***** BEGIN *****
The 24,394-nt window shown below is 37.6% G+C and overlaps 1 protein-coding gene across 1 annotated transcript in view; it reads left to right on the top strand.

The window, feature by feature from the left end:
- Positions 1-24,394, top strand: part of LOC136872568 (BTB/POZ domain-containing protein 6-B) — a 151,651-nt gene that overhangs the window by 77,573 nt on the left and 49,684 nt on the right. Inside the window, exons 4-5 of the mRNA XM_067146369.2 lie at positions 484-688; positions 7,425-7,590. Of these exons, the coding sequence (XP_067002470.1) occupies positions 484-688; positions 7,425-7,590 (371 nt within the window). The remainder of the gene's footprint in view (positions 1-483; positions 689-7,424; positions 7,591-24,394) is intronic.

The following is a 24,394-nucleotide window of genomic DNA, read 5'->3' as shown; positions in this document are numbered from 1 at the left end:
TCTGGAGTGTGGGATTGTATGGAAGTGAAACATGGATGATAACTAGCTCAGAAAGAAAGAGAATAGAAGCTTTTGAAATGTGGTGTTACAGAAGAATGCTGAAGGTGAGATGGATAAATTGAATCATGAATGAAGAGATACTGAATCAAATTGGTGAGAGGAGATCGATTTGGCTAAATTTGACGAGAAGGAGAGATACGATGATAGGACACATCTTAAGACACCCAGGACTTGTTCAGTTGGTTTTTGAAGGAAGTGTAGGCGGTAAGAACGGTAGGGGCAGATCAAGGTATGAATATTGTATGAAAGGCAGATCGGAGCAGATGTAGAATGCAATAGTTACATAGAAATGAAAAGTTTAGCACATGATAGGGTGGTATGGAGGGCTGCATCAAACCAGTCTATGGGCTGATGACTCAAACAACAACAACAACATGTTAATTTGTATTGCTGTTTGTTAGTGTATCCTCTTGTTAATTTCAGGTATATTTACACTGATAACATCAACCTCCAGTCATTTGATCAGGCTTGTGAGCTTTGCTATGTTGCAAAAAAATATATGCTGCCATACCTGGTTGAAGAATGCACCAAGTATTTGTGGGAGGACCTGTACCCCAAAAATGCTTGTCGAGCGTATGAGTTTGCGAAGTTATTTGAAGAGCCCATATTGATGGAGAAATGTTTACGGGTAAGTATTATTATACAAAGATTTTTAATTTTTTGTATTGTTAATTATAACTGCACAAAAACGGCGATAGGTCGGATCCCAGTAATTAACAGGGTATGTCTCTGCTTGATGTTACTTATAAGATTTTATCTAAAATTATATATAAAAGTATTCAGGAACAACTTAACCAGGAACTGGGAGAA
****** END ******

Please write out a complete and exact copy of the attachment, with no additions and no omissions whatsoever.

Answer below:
The 24,394-nt window shown below is 37.6% G+C and overlaps 1 protein-coding gene across 1 annotated transcript in view; it reads left to right on the top strand.

The window, feature by feature from the left end:
- Positions 1-24,394, top strand: part of LOC136872568 (BTB/POZ domain-containing protein 6-B) — a 151,651-nt gene that overhangs the window by 77,573 nt on the left and 49,684 nt on the right. Inside the window, exons 4-5 of the mRNA XM_067146369.2 lie at positions 484-688; positions 7,425-7,590. Of these exons, the coding sequence (XP_067002470.1) occupies positions 484-688; positions 7,425-7,590 (371 nt within the window). The remainder of the gene's footprint in view (positions 1-483; positions 689-7,424; positions 7,591-24,394) is intronic.

The following is a 24,394-nucleotide window of genomic DNA, read 5'->3' as shown; positions in this document are numbered from 1 at the left end:
TCTGGAGTGTGGGATTGTATGGAAGTGAAACATGGATGATAACTAGCTCAGAAAGAAAGAGAATAGAAGCTTTTGAAATGTGGTGTTACAGAAGAATGCTGAAGGTGAGATGGATAAATTGAATCATGAATGAAGAGATACTGAATCAAATTGGTGAGAGGAGATCGATTTGGCTAAATTTGACGAGAAGGAGAGATACGATGATAGGACACATCTTAAGACACCCAGGACTTGTTCAGTTGGTTTTTGAAGGAAGTGTAGGCGGTAAGAACGGTAGGGGCAGATCAAGGTATGAATATTGTATGAAAGGCAGATCGGAGCAGATGTAGAATGCAATAGTTACATAGAAATGAAAAGTTTAGCACATGATAGGGTGGTATGGAGGGCTGCATCAAACCAGTCTATGGGCTGATGACTCAAACAACAACAACAACATGTTAATTTGTATTGCTGTTTGTTAGTGTATCCTCTTGTTAATTTCAGGTATATTTACACTGATAACATCAACCTCCAGTCATTTGATCAGGCTTGTGAGCTTTGCTATGTTGCAAAAAAATATATGCTGCCATACCTGGTTGAAGAATGCACCAAGTATTTGTGGGAGGACCTGTACCCCAAAAATGCTTGTCGAGCGTATGAGTTTGCGAAGTTATTTGAAGAGCCCATATTGATGGAGAAATGTTTACGGGTAAGTATTATTATACAAAGATTTTTAATTTTTTGTATTGTTAATTATAACTGCACAAAAACGGCGATAGGTCGGATCCCAGTAATTAACAGGGTATGTCTCTGCTTGATGTTACTTATAAGATTTTATCTAAAATTATATATAAAAGTATTCAGGAACAACTTAACCAGGAACTGGGAGAA